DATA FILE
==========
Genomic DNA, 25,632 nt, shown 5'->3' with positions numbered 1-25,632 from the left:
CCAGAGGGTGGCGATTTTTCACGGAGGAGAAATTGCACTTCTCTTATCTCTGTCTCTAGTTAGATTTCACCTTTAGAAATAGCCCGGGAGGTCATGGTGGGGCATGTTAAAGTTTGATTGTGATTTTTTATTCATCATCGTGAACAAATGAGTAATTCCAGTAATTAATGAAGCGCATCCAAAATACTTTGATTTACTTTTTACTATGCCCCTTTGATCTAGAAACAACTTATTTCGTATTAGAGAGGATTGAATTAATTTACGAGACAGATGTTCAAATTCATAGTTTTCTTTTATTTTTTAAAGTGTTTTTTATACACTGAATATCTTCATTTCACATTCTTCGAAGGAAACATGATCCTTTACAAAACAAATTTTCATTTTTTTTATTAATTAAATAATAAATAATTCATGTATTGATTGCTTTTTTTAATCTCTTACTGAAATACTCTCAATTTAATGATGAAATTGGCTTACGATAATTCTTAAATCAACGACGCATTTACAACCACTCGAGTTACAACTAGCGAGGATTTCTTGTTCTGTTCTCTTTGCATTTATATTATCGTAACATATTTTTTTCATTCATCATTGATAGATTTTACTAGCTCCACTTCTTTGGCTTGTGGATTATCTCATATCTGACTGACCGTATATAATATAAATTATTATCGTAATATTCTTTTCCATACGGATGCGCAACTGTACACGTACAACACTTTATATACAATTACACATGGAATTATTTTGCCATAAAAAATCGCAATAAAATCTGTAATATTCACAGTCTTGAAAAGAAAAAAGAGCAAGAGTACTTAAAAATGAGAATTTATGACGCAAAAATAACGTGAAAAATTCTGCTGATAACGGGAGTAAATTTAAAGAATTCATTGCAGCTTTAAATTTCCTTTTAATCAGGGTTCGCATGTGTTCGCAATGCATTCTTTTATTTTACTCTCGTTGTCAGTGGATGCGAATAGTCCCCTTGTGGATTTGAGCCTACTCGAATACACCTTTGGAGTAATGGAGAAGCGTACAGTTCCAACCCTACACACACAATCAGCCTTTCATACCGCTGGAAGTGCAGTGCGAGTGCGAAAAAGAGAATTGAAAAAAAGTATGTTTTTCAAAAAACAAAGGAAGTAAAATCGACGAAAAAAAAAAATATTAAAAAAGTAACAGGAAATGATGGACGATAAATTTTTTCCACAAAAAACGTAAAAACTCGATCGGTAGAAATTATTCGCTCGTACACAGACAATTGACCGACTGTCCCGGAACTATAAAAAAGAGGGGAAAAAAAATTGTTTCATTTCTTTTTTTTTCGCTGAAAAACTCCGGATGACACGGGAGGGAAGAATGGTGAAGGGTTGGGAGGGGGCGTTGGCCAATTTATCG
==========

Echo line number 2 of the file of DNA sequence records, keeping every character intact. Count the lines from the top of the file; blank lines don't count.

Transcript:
CCAGAGGGTGGCGATTTTTCACGGAGGAGAAATTGCACTTCTCTTATCTCTGTCTCTAGTTAGATTTCACCTTTAGAAATAGCCCGGGAGGTCATGGTGGGGCATGTTAAAGTTTGATTGTGATTTTTTATTCATCATCGTGAACAAATGAGTAATTCCAGTAATTAATGAAGCGCATCCAAAATACTTTGATTTACTTTTTACTATGCCCCTTTGATCTAGAAACAACTTATTTCGTATTAGAGAGGATTGAATTAATTTACGAGACAGATGTTCAAATTCATAGTTTTCTTTTATTTTTTAAAGTGTTTTTTATACACTGAATATCTTCATTTCACATTCTTCGAAGGAAACATGATCCTTTACAAAACAAATTTTCATTTTTTTTATTAATTAAATAATAAATAATTCATGTATTGATTGCTTTTTTTAATCTCTTACTGAAATACTCTCAATTTAATGATGAAATTGGCTTACGATAATTCTTAAATCAACGACGCATTTACAACCACTCGAGTTACAACTAGCGAGGATTTCTTGTTCTGTTCTCTTTGCATTTATATTATCGTAACATATTTTTTTCATTCATCATTGATAGATTTTACTAGCTCCACTTCTTTGGCTTGTGGATTATCTCATATCTGACTGACCGTATATAATATAAATTATTATCGTAATATTCTTTTCCATACGGATGCGCAACTGTACACGTACAACACTTTATATACAATTACACATGGAATTATTTTGCCATAAAAAATCGCAATAAAATCTGTAATATTCACAGTCTTGAAAAGAAAAAAGAGCAAGAGTACTTAAAAATGAGAATTTATGACGCAAAAATAACGTGAAAAATTCTGCTGATAACGGGAGTAAATTTAAAGAATTCATTGCAGCTTTAAATTTCCTTTTAATCAGGGTTCGCATGTGTTCGCAATGCATTCTTTTATTTTACTCTCGTTGTCAGTGGATGCGAATAGTCCCCTTGTGGATTTGAGCCTACTCGAATACACCTTTGGAGTAATGGAGAAGCGTACAGTTCCAACCCTACACACACAATCAGCCTTTCATACCGCTGGAAGTGCAGTGCGAGTGCGAAAAAGAGAATTGAAAAAAAGTATGTTTTTCAAAAAACAAAGGAAGTAAAATCGACGAAAAAAAAAAATATTAAAAAAGTAACAGGAAATGATGGACGATAAATTTTTTCCACAAAAAACGTAAAAACTCGATCGGTAGAAATTATTCGCTCGTACACAGACAATTGACCGACTGTCCCGGAACTATAAAAAAGAGGGGAAAAAAAATTGTTTCATTTCTTTTTTTTTCGCTGAAAAACTCCGGATGACACGGGAGGGAAGAATGGTGAAGGGTTGGGAGGGGGCGTTGGCCAATTTATCG